Judge kills attempt to resurrect zombie ERA


The Equal Rights Amendment has been likened to a zombie, since no matter how many court rulings determine it died four decades ago, some politicians are still trying to resurrect it.

The latest attempt comes from Democratic attorneys general from Illinois, Nevada and Virginia, who argued in federal court that since Virginia was the 38th state to ratify the amendment, one year ago, it should be added to the Constitution.

No, said a federal judge, of the attempt to revive the ERA after its deadline for ratification expired in 1982. “Equality of rights under the law shall not be denied or abridged by the United States or any state on account of sex.”

At the time Congress passed the ERA, critics argued it would erase virtually all of the protections for women, such as in sports and places of privacy. Congress established a 1979 deadline for ratification by the states then extended it to 1982.

Now the Democratic AGs insist the ERA can still be ratified because it did not specify a deadline, Courthouse News reported.

They sued because while Virginia “adopted” the amendment in January 2020, the archivist of the United States refused to publish and certify the amendment and the Department of Justice said the vote came too late.

The judge, Rudolph Contreras, argued that “even if plaintiffs had standing, Congress set deadlines for ratifying the ERA that expired long ago. Plaintiffs’ ratifications came too late to count.”

The ERA was approved by Congress in 1972, but by the deadline in 1982 only 35 of the required 38 states had ratified it.

The math further is complicated for supporters, because five states since then have rescinded their ratification.

The judge said, “Congress began to set ratification deadlines with the Eighteenth Amendment in 1917 and, with the exception of the Nineteenth Amendment, has included a deadline in every proposed amendment since.”

Virginia’s AG, Mark Herring, said he might appeal.

“While I do not believe that the arbitrary deadline Congress imposed on the Equal Rights Amendment is binding in any way, I welcome any support from both the Biden Administration and Congress in ensuring that this amendment is recognized as part of the Constitution once and for all,” Herring said, according to Courthouse News.

The late Supreme Court Justice Ruth Ginsburg said that if adopted, the ERA would eliminate all abortion restrictions on the basis of discrimination against women.

The judge explained: “Hoping to secure a place in the Constitution for sex equality, plaintiffs Nevada, Illinois and Virginia ratified the Equal Rights Amendment years after many presumed it was dead. They now challenge the refusal of the Archivist of the United States to publish and certify the amendment as part of the Constitution.

“Laudable as their motives may be, the plaintiffs run into two roadblocks that forbid the court from awarding the relief they seek. First, the Archivist’s publication and certification of an amendment are formalities with no legal effect. His failure to perform those formalities does not cause Plaintiffs any concrete injury, so they lack standing to use. Second, even if Plaintiffs had standing, Congress set deadlines for ratifying the ERA that expired long ago.”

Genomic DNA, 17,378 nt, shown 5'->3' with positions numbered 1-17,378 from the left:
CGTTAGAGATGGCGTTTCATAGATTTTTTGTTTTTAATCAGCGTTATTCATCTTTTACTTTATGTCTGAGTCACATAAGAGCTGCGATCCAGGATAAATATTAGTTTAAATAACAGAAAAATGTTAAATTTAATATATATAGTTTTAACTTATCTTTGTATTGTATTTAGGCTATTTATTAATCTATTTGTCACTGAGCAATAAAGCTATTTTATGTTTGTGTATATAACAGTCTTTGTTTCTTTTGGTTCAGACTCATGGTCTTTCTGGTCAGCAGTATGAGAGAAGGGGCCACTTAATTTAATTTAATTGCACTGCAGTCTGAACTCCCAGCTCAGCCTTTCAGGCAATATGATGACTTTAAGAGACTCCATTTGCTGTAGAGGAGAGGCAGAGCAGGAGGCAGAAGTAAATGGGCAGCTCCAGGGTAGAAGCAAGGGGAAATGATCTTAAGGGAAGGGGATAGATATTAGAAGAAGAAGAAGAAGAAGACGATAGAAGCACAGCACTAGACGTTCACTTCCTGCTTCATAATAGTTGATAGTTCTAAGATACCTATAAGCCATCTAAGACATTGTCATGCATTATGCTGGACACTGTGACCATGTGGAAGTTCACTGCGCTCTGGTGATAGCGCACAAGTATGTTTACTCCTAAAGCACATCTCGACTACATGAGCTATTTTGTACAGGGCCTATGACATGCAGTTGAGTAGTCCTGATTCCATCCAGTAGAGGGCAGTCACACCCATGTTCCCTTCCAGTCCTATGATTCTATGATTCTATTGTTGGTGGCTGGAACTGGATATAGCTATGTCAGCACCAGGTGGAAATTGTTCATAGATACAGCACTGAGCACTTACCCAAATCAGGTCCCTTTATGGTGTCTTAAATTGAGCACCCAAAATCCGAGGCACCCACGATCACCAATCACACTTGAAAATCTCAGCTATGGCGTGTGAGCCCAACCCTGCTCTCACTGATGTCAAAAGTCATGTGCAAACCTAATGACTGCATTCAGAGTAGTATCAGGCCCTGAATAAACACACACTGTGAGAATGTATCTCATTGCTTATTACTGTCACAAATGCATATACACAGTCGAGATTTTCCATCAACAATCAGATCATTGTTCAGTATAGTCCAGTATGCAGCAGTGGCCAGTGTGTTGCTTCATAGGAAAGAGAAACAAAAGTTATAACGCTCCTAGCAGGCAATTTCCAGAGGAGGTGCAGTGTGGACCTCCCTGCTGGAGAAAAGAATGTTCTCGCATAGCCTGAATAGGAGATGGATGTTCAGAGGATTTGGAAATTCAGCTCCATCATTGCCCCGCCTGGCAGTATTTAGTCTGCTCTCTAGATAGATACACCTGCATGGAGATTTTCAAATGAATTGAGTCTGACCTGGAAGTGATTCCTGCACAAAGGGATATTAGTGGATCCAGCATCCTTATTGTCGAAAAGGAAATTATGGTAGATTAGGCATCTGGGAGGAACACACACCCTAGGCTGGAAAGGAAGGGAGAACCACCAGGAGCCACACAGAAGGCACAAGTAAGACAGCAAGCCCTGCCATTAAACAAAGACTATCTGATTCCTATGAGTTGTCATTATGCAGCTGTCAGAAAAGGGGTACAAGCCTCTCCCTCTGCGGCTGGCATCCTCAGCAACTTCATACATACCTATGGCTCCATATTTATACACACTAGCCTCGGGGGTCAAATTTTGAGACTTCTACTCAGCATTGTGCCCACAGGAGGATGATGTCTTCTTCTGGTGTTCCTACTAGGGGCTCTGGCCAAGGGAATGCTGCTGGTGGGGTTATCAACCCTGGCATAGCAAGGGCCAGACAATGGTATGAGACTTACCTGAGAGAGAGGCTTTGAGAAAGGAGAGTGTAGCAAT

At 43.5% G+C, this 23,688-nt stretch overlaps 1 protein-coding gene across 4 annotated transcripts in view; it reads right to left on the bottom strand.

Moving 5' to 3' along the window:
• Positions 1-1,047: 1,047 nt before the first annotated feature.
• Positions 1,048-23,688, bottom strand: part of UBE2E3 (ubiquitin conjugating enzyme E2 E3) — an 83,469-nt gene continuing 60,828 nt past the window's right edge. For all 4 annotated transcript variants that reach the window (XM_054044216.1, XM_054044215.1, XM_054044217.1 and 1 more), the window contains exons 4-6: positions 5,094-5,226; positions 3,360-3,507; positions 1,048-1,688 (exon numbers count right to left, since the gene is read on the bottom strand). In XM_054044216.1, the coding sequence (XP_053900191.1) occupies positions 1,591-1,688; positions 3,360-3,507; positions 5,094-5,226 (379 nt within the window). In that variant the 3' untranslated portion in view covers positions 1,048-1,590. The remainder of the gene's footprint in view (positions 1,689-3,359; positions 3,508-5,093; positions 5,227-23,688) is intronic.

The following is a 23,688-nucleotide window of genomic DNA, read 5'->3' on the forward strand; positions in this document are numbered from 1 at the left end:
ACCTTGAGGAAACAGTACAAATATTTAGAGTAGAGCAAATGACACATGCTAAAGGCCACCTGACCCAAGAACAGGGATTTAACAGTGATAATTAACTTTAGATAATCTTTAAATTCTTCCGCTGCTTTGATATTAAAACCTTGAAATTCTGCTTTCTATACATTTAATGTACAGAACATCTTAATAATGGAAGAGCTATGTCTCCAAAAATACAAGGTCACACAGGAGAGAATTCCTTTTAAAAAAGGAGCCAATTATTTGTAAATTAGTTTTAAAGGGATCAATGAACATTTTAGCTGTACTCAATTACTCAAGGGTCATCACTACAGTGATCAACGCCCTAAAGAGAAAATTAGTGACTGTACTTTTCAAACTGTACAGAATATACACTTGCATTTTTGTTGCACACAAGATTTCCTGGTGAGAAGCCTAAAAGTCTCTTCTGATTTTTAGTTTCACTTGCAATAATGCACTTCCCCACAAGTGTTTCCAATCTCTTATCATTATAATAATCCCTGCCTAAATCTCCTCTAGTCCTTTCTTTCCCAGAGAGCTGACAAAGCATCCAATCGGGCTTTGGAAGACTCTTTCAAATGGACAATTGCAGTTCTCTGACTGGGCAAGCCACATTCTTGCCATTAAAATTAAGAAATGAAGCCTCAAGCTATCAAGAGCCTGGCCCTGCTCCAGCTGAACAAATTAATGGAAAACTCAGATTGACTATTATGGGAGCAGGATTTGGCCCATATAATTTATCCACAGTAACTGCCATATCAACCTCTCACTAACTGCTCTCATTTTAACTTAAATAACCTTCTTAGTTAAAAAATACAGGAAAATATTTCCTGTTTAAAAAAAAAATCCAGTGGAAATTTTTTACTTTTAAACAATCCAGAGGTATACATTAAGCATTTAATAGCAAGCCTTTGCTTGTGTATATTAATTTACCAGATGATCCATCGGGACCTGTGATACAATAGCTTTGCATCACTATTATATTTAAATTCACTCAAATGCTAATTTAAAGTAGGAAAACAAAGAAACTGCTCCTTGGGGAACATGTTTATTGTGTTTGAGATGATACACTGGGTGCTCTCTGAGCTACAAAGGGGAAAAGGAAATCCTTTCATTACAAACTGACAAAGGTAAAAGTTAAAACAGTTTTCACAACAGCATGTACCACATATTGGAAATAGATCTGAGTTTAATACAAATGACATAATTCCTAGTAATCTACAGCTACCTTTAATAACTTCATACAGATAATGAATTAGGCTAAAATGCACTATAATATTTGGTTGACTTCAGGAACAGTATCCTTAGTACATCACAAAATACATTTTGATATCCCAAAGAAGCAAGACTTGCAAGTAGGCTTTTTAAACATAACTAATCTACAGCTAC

The judge noted that the concept of the ERA arose in about 1923 but never was successful in Congress until 1972.

None of the subsequent attempts to restart the process has been successful.

Last week, the National Right to Life and North Dakota Right to Life organizations applauded the North Dakota Senate for once again rejecting the “dead” Equal Rights Amendment.

The state Senate adopted concurrent Resolution No. 4010, “which reaffirms that the North Dakota’s 1975 ratification of the ERA ‘lapsed’ on March 22, 1979, which was the deadline included in the ERA resolution submitted by Congress to the states on March 22, 1972.”

Some activists even have argued that Congress should go back in time and extend the deadline.

However, the Department of Justice Office of Legal Counsel issued a legal opinion in 2020 stating that the ERA had expired and “cannot be resurrected by Congress, except by re-starting the entire constitutional amendment process.”

Douglas Johnson, senior policy advisor for National Right to Life, said pro-abortion groups “now openly proclaim that they will use the ERA as a legal weapon against all laws limiting abortion, and to require government funding of abortion.”

“The result could be the invalidation of hundreds of pro-life laws, state and federal. Fortunately, the ERA expired unratified in 1979—yet, liberal states now are urging a federal judge, and Congress, to say that the ERA achieved the required 38 states when Virginia endorsed the ERA in 2020,” he said. “We applaud the North Dakota Senate for saying to the courts and to Congress, ‘Count us out!’ on this unconstitutional, pro-abortion scheme.”

Ginsburg had lobbied hard for the ERA.

“I would like to see a new beginning. I’d like it to start over,” she said. “There’s too much controversy about latecomers — Virginia, long after the deadline passed. Plus, a number of states have withdrawn their ratification. So, if you count a latecomer on the plus side, how can you disregard states that said, ‘We’ve changed our minds’?”

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